The U.S. Department of Agriculture’s (USDA) Food Safety and Inspection Service (FSIS) today announced a new measure that will improve the agency’s ability to determine the source of foodborne illnesses linked to ground beef, stopping foodborne illness outbreaks sooner when they occur.  Based on lessons learned from previous outbreak investigations, FSIS is requiring that all makers of raw ground beef products keep adequate records of the source material, so that the agency can quickly work with the suppliers to recall contaminated product.

Outbreak investigations can be hindered when retail stores produce ground beef by mixing product from various sources but fail to keep clear records that would allow investigators to determine which supplier produced the unsafe product. This new requirement complements expedited traceback and traceforward procedures announced in August 2014 that enhance the agency’s ability to quickly and broadly investigate food safety breakdowns in the event of an outbreak connected to ground beef.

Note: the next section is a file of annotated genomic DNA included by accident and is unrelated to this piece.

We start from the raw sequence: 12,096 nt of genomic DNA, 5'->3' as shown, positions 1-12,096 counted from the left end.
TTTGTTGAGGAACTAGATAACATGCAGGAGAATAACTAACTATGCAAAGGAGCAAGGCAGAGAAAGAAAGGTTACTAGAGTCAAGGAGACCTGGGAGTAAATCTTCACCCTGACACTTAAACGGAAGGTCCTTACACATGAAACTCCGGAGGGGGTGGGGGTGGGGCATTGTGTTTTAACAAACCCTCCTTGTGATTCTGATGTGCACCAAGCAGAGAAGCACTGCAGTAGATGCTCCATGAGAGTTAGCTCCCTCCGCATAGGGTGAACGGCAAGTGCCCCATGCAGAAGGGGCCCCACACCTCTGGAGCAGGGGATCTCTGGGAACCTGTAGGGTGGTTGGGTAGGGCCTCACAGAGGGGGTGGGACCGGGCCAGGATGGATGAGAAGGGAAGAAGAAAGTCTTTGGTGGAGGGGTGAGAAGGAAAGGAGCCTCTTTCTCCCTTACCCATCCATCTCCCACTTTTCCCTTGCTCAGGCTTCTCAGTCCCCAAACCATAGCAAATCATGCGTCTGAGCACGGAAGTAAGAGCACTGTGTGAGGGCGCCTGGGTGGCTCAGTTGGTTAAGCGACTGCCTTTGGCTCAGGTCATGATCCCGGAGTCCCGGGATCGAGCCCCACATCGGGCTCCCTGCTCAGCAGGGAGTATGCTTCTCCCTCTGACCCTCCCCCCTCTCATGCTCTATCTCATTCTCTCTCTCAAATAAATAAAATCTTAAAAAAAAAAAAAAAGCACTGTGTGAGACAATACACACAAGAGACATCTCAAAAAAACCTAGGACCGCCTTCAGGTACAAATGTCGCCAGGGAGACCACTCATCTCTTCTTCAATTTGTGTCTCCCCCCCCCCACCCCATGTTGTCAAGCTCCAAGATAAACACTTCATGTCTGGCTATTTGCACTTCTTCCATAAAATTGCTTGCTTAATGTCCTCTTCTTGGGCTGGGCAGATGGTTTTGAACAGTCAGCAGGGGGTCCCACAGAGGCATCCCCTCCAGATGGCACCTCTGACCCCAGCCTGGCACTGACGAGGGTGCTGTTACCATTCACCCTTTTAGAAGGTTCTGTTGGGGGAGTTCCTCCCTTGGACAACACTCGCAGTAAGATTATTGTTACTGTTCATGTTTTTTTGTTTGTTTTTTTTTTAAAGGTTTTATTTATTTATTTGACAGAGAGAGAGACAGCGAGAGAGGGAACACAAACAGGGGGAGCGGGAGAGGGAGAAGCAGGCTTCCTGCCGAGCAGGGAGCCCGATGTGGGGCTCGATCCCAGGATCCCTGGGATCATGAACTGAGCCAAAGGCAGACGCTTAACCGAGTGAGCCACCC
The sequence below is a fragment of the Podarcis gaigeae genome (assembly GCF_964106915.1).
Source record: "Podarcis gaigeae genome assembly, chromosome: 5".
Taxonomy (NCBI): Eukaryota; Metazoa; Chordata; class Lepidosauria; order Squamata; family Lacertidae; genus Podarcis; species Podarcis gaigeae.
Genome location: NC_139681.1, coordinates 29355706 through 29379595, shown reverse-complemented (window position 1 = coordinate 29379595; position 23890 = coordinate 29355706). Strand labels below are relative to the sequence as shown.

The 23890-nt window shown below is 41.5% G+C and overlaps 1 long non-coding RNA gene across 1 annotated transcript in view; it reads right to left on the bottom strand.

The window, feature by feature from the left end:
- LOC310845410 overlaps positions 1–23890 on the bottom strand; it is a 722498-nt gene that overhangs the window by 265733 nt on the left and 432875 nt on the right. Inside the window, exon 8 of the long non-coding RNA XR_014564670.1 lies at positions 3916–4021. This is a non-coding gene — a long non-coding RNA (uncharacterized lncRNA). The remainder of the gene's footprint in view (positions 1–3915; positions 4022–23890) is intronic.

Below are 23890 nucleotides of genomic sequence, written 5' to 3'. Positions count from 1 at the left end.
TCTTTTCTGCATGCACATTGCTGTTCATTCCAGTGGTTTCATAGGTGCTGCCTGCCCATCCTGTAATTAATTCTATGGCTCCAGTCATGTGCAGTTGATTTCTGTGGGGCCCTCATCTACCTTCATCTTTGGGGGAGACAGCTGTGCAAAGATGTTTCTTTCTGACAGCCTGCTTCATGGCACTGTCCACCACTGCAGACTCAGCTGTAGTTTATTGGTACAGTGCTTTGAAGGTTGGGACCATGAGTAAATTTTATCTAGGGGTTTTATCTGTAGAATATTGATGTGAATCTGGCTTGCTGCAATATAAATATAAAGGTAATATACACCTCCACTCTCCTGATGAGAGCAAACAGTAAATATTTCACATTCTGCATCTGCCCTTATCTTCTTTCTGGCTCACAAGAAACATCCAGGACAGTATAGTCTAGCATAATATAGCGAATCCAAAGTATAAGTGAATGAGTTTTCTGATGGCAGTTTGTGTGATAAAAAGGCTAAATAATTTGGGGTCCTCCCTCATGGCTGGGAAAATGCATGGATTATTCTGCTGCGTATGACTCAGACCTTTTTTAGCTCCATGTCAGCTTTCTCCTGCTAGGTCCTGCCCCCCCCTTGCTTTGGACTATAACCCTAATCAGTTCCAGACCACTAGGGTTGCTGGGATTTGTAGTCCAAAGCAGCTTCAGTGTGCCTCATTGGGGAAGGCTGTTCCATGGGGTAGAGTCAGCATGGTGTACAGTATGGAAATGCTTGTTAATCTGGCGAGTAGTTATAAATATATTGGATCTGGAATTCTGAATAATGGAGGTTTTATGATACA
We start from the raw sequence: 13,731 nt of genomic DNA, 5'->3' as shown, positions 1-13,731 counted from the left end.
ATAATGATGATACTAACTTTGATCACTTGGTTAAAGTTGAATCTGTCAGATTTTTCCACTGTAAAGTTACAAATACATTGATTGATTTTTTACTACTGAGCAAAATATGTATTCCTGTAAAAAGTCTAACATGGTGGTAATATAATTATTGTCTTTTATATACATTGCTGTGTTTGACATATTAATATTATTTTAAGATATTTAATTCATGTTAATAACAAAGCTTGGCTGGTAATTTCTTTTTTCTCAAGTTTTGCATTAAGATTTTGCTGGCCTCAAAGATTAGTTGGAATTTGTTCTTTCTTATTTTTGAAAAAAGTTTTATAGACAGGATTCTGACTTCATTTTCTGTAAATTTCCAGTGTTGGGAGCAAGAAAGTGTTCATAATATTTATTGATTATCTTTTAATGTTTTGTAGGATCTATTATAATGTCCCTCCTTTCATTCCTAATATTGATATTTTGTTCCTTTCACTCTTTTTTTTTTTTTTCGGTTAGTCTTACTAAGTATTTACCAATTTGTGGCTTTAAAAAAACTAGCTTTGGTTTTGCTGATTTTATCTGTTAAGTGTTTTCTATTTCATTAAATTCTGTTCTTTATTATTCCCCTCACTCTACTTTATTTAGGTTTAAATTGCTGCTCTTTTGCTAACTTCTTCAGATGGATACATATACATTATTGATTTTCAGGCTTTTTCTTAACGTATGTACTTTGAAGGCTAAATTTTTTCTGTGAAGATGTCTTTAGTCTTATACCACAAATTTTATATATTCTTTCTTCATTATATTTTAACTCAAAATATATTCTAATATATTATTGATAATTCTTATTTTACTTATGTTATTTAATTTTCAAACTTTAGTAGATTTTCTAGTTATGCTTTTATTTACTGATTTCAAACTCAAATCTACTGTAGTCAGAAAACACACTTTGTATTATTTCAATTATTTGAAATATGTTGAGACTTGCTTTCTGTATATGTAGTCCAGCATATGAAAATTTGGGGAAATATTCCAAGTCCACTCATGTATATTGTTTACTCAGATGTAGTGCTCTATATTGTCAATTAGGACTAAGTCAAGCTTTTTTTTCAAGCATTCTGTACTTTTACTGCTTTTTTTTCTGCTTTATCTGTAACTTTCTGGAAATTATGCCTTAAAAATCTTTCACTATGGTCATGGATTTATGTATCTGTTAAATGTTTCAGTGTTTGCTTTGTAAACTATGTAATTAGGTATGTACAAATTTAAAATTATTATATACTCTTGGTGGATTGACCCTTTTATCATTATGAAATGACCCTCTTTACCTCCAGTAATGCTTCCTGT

“This is a common-sense step that can prevent foodborne illness and increase consumer confidence when they purchase ground beef,” said Deputy Under Secretary for Food Safety Al Almanza. “In the event that unsafe product does make it into commerce, these new procedures will give us the information we need to act much more effectively to keep families across the country safe.”

Under the new final rule, FSIS is amending its recordkeeping regulations to require that all official establishments and retail stores that grind raw beef products maintain the following records: the establishment numbers of establishments supplying material used to prepare each lot of raw ground beef product; all supplier lot numbers and production dates; the names of the supplied materials, including beef components and any materials carried over from one production lot to the next; the date and time each lot of raw ground beef product is produced; and the date and time when grinding equipment and other related food-contact surfaces are cleaned and sanitized. These requirements also apply to raw beef products that are ground at an individual customer’s request when new source materials are used.